Sourabh: My big takeaways have been the importance of getting a baseline. When I was just starting out, I would always run towards the fanciest testing and I would say, “OK, try this simple inquest,” which has been a really good lesson. What's the thing that surprised you the most about the entire experience?
Scott: The first thing that goes on my mind is that I don't have a background in math. I didn't take a lot of math courses that are applicable to machine learning and so I was assuming, “oh, I'm going to be super far behind the whole time just for that reason.” I think it wasn't the case. I think it was far more approachable than I was anticipating and was cool because it also helped to focus. If I do want to go down this track of really understanding the math behind everything, here is where I can focus. That was pretty surprising to me. I don't know if this is necessarily surprising, but just how much you've learned at the end of even one of the courses was just crazy. I went from not really having any contexts or understanding to when I was in meetings at work with people who were on a data science team, to I could ask more knowledgeable questions or have a better understanding of what the tasks that they were doing actually look like and why they reframe them the way they are.
Sourabh: What kind knowledge do you have to have before starting the track?
Scott: I definitely think having a pretty solid understanding of Python is really key.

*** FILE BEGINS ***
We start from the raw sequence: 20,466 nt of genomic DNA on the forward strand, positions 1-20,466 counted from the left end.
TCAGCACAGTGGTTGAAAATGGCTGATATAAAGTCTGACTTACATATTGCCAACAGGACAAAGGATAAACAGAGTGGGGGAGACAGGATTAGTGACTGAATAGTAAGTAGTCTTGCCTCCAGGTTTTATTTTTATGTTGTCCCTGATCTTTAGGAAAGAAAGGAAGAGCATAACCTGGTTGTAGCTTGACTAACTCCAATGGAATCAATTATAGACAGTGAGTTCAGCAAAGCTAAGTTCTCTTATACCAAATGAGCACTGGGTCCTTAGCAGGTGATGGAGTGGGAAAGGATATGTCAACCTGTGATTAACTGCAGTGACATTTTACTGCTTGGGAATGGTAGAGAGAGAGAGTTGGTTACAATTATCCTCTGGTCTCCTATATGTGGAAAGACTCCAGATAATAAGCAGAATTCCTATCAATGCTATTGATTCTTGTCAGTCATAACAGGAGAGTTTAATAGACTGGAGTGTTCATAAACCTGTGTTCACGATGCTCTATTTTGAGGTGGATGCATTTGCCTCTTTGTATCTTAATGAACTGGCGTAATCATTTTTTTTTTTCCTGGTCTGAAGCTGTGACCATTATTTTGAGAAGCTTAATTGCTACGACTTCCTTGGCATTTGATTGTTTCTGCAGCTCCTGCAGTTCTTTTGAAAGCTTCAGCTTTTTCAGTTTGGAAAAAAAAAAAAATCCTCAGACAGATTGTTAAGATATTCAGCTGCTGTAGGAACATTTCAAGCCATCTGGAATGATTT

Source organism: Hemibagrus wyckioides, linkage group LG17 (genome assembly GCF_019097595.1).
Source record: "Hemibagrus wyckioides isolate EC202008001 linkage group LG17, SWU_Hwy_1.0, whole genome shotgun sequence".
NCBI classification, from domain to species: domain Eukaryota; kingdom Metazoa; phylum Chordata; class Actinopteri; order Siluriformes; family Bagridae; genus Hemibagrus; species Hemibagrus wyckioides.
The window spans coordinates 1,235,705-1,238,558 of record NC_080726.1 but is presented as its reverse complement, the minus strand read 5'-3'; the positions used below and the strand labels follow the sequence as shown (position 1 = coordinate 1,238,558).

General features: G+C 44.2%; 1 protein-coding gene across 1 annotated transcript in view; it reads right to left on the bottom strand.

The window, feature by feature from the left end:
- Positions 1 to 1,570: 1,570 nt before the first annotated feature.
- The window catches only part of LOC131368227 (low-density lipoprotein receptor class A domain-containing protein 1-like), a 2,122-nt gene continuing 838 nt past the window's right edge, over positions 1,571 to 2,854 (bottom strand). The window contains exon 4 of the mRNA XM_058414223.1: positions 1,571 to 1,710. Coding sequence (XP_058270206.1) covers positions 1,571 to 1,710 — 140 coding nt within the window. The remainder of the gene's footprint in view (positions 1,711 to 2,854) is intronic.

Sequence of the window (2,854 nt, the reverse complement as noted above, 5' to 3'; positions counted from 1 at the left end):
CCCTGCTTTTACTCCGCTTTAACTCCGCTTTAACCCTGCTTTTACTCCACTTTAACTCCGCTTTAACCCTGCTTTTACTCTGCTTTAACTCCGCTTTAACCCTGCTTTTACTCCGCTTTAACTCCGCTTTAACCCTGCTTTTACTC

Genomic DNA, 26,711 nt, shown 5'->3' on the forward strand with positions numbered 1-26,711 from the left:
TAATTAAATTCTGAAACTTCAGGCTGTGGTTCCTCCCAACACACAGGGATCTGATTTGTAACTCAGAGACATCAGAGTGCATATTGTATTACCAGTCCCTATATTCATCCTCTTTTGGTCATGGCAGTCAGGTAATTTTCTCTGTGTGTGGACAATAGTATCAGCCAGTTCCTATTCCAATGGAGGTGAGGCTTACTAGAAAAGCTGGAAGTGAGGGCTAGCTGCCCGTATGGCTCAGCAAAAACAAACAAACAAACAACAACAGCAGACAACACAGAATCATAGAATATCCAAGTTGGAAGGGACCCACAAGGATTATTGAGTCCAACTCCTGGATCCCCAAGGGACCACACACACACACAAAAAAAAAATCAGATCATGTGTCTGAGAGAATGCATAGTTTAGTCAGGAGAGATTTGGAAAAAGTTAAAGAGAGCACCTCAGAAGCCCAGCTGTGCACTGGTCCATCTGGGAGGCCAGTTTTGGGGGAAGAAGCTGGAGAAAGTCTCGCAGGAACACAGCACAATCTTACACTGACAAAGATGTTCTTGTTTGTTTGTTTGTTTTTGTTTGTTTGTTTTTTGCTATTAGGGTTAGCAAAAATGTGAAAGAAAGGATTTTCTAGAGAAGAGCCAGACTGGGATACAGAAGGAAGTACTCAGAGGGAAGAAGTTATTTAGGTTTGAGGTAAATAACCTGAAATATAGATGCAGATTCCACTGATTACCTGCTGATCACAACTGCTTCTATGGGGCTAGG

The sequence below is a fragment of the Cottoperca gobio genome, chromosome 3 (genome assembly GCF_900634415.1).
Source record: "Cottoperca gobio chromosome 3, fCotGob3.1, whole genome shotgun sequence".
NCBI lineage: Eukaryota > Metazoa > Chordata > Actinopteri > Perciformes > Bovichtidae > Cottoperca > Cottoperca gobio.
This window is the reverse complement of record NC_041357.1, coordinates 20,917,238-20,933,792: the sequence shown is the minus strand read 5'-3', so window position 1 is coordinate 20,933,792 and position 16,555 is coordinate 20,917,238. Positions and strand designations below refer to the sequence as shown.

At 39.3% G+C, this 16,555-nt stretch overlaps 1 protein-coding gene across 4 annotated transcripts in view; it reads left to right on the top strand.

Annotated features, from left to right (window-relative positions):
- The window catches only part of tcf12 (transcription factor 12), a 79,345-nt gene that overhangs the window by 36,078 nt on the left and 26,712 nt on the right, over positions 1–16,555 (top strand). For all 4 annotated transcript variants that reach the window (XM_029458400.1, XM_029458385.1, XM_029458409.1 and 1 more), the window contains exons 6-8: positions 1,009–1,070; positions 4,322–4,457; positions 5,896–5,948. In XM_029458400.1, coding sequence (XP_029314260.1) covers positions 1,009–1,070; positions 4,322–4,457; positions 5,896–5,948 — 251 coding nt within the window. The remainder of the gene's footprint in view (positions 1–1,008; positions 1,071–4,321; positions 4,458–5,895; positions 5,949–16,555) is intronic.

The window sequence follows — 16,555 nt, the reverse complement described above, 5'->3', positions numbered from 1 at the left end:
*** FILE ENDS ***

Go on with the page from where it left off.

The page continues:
Max: I would definitely agree that a background in Python is definitely helpful in terms of where some of the bugs or annoyances come up in some of the particulars of the libraries like NumPy or PyTorch or TensorFlow. Particularly for me, around things like shaping tensors or arrays correctly or getting like datatypes correct. But I'd say that doesn't take a deep understanding of Python. I think there are bugs that everybody will go through as you get used to the particular library, and that's also where I think the debugging channels in Slack, such as during the course where students can help out with those types of issues, really come in handy.
Sourabh: One question, Scott, you had mentioned earlier how you have a bunch of projects that you are trying to find time for. I would love to hear one or two things that you're excited to work on if you're allowed to talk about it.
Scott: They're all mainly at this point ideas in my head just because I haven't had time to get past that stage. But I think looking at weather and weather patterns, I think would be super interesting to do with ML, especially in areas of drought or hurricanes. I think it would be super interesting to work with data like that.
I used to live in Haiti. Before I got into tech, I thought I was going to be an anthropology professor, and then the further down that path I went, the more I didn’t know if I want this, which is how I eventually got to tech. I think a lot of where my head is that is how do I combine the skills that I have with ML or Python more generally with what I know about Haiti and what I think can be done with machine-learning in Haiti.
Sourabh: As you've started to think about your own projects, how have you thought about the most complicated techniques? Are you trying to figure out problems that you are excited by or are you more looking into these techniques that you got excited by? How do you balance between those?
Max: I'd say for me, I focus on problems I find interesting in my life and not necessarily data-focused or not, but just what types of things do I care about and what am I most curious about. Then from there, there are a couple of different areas of interests I have, and as an engineer, I like building things and building tools that can help me make something more efficient.